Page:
State Reaches $168 Billion Budget Accord

State Reaches $168 Billion Budget Accord

Photo Courtesy of Mike Groll/Office of the Governor

By Michael V. Cusenza
Calling the $168.3 billion plan a “bold blueprint for progressive action,” Gov. Andrew Cuomo late Friday night detailed the highlights of the State Fiscal Year 2019 Budget.
“With this budget, we chart a path forward and ever upwards toward a better future for all New Yorkers,” Cuomo said of the balanced agenda.
Highlights of the FY19 plan include:
• Protects residents from negative federal tax implications with new State tax code.
• Continues the phase-in of the $4.2 billion Middle Class Tax Cut, saving households $250 on average and $700 annually when fully effective.
• Increases Education Aid by approximately $1 billion (3.9 percent), to a record total of $26.7 billion for the 2018-19 school year.
• Requires school districts to provide information on how they allocate funding to schools in order to increase transparency.
• Invests $25 million to expand pre-Kindergarten and after-school programs.
• Implements “the nation’s most aggressive” program to combat sexual harassment.
• Extends the storage timeline for forensic rape kits from 30 days to 20 years.
• Institutes landmark protections to ensure New York’s elections remain free from outside influence and cyber attacks.
• Provides new $250 million investment to the New York City Housing Authority to deliver quality living conditions to tenants and implements new oversight measures by statute and executive order.
• Includes design/build legislation to expedite the construction of new jails to replace the Rikers Island jail complex, the reconstruction of the Brooklyn-Queens Expressway, and NYCHA projects.
• Provides $7.6 billion in State support for higher education.
• Invests $118 million to continue the Excelsior Scholarship – the Empire State’s tuition-free SUNY/CUNY college degree program.
• Includes $1.2 billion for strategic programs to make college more affordable and encourage the best and brightest students to build their future in New York.
• Establishes a first-in-the-nation opioid stewardship payment on manufacturers and distributors of opioids to fund the fight against the addiction epidemic.
• Fully funds the Subway Action Plan – provides that New York City will fund half of $836 million plan in order to make immediate repairs to improve subway performance and maintenance.
• Enacts $2.75 surcharge on for-hire vehicles, including both yellow and green cabs, and rideshare companies like Uber and Lyft, south of 96th Street in Manhattan to help ease congestion and establish a long-term funding stream for Big Apple public transportation.
• Expands the current City Bus Camera program, expands the time of day such camera programs may operate, and directs the installation of at least 50 new traffic-monitoring cameras to enforce bus lane violations that impede mass transit service and create congestion.
State Sen. Joe Addabbo, Jr. (D-Howard Beach) praised the on-time budget, especially its focus on school funding, transportation, and tax help for the middle class. However, the Queens pol decried the stark lack of transparency and inclusivity in the budget process, which severely hampered negotiations on important issues.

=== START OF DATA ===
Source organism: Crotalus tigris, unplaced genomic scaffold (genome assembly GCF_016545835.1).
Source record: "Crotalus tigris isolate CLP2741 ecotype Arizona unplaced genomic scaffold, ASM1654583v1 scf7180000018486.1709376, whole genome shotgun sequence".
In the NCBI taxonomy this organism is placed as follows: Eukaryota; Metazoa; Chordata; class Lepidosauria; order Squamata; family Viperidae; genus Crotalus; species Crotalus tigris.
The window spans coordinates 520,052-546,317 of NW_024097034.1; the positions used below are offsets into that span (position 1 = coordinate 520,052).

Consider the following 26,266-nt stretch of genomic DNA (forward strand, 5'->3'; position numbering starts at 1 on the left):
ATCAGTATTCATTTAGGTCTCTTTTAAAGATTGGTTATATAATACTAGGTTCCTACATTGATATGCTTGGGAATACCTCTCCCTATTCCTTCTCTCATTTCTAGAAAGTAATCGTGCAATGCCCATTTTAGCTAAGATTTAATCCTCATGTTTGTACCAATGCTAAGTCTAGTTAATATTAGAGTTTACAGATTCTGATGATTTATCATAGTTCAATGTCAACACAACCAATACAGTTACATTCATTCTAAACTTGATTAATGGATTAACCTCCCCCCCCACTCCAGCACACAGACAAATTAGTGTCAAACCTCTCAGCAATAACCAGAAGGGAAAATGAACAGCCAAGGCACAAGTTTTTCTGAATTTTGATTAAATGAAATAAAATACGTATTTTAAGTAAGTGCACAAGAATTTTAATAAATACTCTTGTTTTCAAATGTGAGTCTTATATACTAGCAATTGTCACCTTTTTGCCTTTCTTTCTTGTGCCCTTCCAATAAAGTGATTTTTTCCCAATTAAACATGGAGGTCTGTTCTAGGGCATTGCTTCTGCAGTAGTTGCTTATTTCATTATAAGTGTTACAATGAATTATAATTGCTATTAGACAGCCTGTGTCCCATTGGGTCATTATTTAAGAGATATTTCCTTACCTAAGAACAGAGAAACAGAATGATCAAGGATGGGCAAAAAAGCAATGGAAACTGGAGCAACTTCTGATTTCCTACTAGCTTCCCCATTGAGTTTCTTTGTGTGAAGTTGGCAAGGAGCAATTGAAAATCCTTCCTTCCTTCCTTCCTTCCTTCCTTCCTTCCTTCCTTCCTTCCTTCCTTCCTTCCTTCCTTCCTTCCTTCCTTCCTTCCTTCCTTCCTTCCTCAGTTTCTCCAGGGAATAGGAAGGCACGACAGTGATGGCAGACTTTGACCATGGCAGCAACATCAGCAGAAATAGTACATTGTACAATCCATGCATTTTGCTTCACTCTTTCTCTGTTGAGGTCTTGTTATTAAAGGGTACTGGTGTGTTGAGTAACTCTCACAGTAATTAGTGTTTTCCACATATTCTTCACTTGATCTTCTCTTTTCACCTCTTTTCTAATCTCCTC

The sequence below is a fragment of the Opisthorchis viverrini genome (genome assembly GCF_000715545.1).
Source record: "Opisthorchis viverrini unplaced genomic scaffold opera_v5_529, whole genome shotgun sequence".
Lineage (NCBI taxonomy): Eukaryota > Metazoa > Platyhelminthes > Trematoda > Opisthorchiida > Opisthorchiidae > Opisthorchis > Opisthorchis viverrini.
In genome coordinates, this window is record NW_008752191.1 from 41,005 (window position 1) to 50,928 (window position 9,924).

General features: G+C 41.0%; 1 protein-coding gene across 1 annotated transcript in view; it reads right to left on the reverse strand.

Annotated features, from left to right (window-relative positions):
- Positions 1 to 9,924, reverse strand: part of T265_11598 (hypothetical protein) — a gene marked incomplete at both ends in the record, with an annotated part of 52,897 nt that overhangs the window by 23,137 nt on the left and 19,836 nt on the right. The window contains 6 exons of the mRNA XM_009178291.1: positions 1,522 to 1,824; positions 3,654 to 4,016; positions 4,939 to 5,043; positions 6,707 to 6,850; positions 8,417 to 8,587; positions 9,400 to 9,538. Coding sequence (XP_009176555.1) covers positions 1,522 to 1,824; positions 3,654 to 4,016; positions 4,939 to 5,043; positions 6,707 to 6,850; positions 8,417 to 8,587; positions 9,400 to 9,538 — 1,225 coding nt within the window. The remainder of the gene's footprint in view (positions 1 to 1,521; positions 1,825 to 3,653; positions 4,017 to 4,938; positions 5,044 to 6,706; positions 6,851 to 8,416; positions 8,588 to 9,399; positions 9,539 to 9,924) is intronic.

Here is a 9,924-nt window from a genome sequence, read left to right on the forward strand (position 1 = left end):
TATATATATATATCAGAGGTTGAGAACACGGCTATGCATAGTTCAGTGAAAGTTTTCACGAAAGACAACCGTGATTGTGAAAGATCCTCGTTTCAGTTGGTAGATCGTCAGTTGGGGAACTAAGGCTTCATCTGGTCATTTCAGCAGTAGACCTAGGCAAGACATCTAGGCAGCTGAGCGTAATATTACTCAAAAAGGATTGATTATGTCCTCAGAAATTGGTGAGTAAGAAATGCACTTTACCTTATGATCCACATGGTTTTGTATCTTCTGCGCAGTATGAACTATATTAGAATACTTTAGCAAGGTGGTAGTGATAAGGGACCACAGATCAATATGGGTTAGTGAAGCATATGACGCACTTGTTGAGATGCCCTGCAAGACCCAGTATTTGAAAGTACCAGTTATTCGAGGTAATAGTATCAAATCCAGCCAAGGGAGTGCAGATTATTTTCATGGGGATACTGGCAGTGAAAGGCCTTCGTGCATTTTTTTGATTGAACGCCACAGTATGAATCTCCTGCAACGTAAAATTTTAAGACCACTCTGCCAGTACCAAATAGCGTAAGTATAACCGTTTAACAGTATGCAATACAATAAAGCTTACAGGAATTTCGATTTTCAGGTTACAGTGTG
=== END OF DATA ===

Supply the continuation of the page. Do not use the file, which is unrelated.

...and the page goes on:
“The FY 2019 budget fails to find more ways to protect LGBTQ New Yorkers; deal with climate change, including meeting the Diesel Emissions Standards set forward by the Diesel Emissions Reduction Act; adequately help our local municipalities and increase our Aid and Incentives for Municipalities funding; or pass the Child Victims Act to address the need to provide justice to sexual abuse survivors, among other issues,” Addabbo added.
But the senator said he was pleased to see a record increase in education funding in the this year’s agenda.
“Education funding is vitally important in keeping our schools open and running well. This nearly $1 billion in Education Aid in the FY 2019 budget is a boon to New York schools, along with $25 million for pre-K and after-school programs which will not only help children and students, but parents as well,” said Addabbo, the ranking member of the Senate Education Committee. “However, it isn’t just the young students that enjoyed increases in education funding. The State has invested $118 million to continue the higher education Excelsior Scholarship program, and $1.2 billion for strategic programs that aim to make college more affordable for all New Yorkers.”
Cuomo underscored this budget’s tools to help combat sexual harassment in the workplace:
• Require all state contractors to submit an affirmation that they have a sexual harassment policy and that they have trained all of their employees.
• Prohibit employers from using a mandatory arbitration provision in an employment contract in relation to sexual harassment.
• Require officers and employees of the State or of any public entity to reimburse the State for any state or public payment made upon a judgment of intentional wrongdoing related to sexual harassment.
• Ensure that nondisclosure agreements can only be used when the condition of confidentiality is the explicit preference of the victim.
“We put into place the strongest and most comprehensive anti-sexual harassment protections in the nation, ending once and for all the secrecy and coercive practices that have enabled this unacceptable behavior for far too long,” the governor said.


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